Captain America: The Winter Soldier
Noah
The Grand Budapest Hotel
Divergent
Gloria
Bad Words
Veronica Mars
Non-Stop
The Past (Le Passé)
The Act of Killing
Winter’s Tale
The Monuments Men
The Great Beauty (La grande bellezza)
The Square (Al Midan)
Ride Along
Lone Survivor
Her
August: Osage County
Mainstream Chick’s 2013 Year in Review
Inside Llewyn Davis
The Wolf of Wall Street
The Secret Life of Walter Mitty
American Hustle
Nebraska

Safe Haven

I’m an easy sell when it comes to cinematic sap. So I had my tissues at the ready for the latest Nicholas Sparks novel-turned-romantic-drama. But alas, not a single tear was shed. In fact, I was rather bored. If you want to see sparks fly, you may have to see Die Hard 5 instead – lots of stuff blows up real good in that one. Or Beautiful Creatures – a supernatural romantic drama about a teenage witch (though she prefers the term ‘caster’) and the mortal guy who catches her eye. Bottom line: I’m not really feelin’ the love from, or for, Hollywood this Valentine’s Day weekend.

Anyway, back to Safe Haven. It follows the typical Sparks formula for success: North Carolina coastal town, really good-lookin’ guy, really good-lookin’ girl, tragedy, heartache, danger, misunderstanding… love, hope and faith. Yadda yadda. But I wasn’t really digging the chemistry between the two leads, Julianne Hough (Dancing with the Stars, Footloose) and Josh Duhamel (Transformers, Life As We Know It) – and the narrative thread in this one is simply frayed beyond repair.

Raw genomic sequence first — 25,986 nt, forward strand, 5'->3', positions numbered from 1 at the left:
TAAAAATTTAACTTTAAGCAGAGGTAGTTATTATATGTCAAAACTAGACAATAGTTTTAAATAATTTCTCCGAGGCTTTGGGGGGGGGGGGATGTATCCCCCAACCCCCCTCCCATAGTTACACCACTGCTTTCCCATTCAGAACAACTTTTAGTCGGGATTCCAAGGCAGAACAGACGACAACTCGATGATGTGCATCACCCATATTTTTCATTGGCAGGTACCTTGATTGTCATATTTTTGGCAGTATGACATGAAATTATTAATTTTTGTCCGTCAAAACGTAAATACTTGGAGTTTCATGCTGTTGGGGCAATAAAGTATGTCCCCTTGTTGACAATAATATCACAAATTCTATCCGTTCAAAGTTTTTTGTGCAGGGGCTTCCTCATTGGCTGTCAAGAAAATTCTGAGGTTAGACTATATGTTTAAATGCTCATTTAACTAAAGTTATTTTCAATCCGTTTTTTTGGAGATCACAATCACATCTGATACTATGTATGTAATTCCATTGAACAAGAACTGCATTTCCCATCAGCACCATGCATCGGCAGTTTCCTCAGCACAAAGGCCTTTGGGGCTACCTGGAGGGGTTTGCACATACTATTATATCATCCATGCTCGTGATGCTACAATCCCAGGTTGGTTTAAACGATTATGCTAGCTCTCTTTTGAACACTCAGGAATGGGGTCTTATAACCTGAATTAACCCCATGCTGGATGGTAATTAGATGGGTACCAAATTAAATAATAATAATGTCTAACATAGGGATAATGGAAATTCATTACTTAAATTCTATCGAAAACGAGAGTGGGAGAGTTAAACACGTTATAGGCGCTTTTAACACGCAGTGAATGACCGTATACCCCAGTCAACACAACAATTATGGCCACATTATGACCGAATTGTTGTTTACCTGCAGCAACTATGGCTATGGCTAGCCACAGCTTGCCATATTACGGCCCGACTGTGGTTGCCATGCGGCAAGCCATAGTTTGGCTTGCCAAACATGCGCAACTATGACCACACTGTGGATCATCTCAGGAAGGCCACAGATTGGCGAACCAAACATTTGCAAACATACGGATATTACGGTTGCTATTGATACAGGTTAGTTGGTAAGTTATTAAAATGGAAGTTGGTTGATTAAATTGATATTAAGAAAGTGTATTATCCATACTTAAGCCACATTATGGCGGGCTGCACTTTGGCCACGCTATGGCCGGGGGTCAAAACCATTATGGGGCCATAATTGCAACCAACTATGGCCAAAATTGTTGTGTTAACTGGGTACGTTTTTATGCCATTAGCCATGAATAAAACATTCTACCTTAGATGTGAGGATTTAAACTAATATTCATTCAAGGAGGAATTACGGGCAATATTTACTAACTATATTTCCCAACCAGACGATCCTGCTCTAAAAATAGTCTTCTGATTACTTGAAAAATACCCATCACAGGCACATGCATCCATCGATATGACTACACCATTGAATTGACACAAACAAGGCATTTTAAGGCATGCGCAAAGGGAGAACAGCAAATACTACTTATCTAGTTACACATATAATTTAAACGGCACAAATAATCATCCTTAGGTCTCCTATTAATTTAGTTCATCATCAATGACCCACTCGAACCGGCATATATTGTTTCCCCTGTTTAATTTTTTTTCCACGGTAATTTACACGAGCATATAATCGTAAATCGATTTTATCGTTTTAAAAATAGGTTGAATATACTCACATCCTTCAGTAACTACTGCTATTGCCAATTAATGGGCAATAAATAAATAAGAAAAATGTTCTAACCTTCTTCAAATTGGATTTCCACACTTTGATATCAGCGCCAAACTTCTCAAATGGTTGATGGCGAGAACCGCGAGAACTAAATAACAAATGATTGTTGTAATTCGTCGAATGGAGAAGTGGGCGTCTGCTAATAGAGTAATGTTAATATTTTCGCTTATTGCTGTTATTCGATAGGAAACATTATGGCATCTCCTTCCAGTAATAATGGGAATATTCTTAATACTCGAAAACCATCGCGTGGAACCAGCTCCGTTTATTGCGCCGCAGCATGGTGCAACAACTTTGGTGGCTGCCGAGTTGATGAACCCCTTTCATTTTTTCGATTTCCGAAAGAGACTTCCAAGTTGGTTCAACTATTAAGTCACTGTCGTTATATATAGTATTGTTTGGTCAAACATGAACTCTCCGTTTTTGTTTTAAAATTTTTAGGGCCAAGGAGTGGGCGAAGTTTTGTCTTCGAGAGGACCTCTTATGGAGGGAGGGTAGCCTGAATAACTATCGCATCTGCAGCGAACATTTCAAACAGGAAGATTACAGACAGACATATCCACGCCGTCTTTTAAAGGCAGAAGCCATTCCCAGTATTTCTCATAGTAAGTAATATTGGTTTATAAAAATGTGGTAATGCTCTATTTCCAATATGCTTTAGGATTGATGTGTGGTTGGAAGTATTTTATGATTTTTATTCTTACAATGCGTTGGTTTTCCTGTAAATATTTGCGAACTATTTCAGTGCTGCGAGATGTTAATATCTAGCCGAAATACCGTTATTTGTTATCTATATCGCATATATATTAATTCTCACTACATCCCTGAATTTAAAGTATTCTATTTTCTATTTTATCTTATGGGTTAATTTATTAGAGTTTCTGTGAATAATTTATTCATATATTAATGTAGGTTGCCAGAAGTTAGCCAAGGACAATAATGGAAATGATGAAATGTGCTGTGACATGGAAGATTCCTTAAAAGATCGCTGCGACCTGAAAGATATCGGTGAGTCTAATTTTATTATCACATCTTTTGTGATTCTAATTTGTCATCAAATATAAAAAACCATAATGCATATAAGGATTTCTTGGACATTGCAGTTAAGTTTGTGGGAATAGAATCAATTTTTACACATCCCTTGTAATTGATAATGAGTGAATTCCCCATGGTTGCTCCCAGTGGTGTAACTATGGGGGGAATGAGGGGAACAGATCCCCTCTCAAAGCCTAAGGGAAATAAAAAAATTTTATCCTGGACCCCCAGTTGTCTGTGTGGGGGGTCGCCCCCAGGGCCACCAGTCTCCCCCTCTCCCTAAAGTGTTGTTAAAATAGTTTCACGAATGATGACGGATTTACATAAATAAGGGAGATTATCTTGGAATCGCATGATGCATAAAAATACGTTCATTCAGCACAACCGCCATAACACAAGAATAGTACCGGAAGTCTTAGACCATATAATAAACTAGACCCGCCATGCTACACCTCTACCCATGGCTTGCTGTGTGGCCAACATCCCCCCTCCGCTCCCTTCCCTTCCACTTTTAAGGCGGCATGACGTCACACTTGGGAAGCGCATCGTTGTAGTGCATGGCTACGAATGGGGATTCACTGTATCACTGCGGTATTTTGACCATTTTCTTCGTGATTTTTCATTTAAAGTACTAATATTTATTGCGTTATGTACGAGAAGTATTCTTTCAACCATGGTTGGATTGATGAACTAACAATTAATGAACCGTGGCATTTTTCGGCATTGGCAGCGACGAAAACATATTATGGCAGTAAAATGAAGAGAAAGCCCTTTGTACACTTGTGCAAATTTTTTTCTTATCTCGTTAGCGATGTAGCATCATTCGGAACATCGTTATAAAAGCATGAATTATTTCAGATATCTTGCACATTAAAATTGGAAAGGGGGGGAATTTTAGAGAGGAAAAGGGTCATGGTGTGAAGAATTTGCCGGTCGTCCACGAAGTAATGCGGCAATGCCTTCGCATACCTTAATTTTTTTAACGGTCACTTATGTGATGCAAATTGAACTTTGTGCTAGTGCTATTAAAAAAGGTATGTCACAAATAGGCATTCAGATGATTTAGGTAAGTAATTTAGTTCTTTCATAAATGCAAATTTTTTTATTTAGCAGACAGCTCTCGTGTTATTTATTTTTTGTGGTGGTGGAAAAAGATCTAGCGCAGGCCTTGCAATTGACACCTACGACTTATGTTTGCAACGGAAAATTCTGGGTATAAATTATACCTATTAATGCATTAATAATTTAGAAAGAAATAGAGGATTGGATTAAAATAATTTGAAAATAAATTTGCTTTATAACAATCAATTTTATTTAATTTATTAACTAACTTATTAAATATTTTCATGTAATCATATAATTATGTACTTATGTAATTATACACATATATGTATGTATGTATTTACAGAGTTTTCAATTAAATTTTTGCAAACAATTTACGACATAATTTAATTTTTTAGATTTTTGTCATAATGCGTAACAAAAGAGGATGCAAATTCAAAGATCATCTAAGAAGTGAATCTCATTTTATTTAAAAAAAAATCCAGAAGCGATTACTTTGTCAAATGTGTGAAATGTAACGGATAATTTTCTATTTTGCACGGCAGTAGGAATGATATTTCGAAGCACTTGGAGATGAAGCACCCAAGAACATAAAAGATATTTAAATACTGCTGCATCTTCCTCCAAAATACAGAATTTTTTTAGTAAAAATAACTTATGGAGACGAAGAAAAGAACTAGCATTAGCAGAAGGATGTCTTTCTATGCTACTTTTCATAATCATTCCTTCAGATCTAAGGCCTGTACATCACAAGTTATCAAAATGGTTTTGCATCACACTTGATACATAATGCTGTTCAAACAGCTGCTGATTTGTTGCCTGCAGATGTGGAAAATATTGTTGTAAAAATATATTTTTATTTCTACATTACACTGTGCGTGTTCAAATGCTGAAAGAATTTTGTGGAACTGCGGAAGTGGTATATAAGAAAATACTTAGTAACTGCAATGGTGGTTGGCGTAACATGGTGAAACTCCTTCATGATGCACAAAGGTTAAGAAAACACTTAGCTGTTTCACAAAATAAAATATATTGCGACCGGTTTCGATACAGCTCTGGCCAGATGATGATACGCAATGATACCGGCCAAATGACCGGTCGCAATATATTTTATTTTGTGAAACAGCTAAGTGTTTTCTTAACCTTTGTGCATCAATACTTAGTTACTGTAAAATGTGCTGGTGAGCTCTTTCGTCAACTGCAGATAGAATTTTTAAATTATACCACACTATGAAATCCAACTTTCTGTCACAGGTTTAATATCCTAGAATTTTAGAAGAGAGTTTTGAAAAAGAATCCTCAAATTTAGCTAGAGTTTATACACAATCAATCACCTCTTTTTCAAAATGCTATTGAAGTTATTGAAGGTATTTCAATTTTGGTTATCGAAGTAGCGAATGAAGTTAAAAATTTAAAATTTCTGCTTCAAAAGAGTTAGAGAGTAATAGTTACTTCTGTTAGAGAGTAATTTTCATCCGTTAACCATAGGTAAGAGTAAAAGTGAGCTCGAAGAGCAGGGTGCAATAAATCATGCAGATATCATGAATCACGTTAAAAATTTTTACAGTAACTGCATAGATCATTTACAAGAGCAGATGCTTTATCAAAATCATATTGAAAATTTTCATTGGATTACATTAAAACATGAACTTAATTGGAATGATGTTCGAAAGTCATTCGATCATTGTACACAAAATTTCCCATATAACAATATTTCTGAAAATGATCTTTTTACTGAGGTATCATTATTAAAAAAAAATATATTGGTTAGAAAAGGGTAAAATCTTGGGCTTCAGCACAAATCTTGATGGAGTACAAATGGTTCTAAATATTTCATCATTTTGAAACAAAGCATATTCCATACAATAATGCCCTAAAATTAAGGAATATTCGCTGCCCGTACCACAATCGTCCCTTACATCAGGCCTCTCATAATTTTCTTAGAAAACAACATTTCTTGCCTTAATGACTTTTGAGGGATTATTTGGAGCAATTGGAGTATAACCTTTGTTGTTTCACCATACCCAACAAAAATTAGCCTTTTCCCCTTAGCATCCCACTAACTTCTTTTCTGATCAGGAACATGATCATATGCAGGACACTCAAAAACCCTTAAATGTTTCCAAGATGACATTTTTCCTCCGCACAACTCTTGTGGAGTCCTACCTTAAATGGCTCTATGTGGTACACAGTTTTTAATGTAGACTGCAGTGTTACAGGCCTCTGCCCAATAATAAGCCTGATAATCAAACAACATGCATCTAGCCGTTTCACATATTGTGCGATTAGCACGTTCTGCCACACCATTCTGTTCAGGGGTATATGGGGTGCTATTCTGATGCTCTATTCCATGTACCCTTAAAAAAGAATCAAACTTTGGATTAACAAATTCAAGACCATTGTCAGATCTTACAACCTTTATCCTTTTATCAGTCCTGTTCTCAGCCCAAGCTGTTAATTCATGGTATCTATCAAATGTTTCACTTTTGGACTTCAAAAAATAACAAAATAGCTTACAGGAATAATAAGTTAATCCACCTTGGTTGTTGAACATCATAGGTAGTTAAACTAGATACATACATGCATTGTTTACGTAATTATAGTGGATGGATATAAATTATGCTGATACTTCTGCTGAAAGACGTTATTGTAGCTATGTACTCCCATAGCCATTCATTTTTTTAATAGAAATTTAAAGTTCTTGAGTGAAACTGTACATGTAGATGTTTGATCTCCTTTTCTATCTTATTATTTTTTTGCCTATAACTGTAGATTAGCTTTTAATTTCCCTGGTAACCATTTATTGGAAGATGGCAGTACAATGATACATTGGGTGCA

Here’s the gist: a young woman (Hough) with a mysterious past involving domestic violence hops on a bus heading south in search of a fresh start. She lands in a small North Carolina town where she meets a cute widower (Duhamel) and his two young kids. Love blossoms, but danger lurks in the form of a rogue cop from Boston. Safe Haven is billed as a ‘romantic thriller’ and while it does have a few rare moments of unpredictability – it fails to gain or sustain any real momentum in the romantic or thriller department.

I like the casting of Duhamel as a leading man in romantic dramas and comedies, but this movie sort of falls apart around him. And Hough is simply a much stronger presence when she’s dancing the cha-cha for Len and the gang as opposed to (over)acting on the big screen.

In other words, don’t expect The Notebook or even Dear John. Or heaven help me, The Last Song. Safe Haven should seek shelter as a ‘woman in jeopardy’ TV movie for Lifetime. Chances are, I’d give it a much more favorable review – and still have money left over for a giant box of chocolates.

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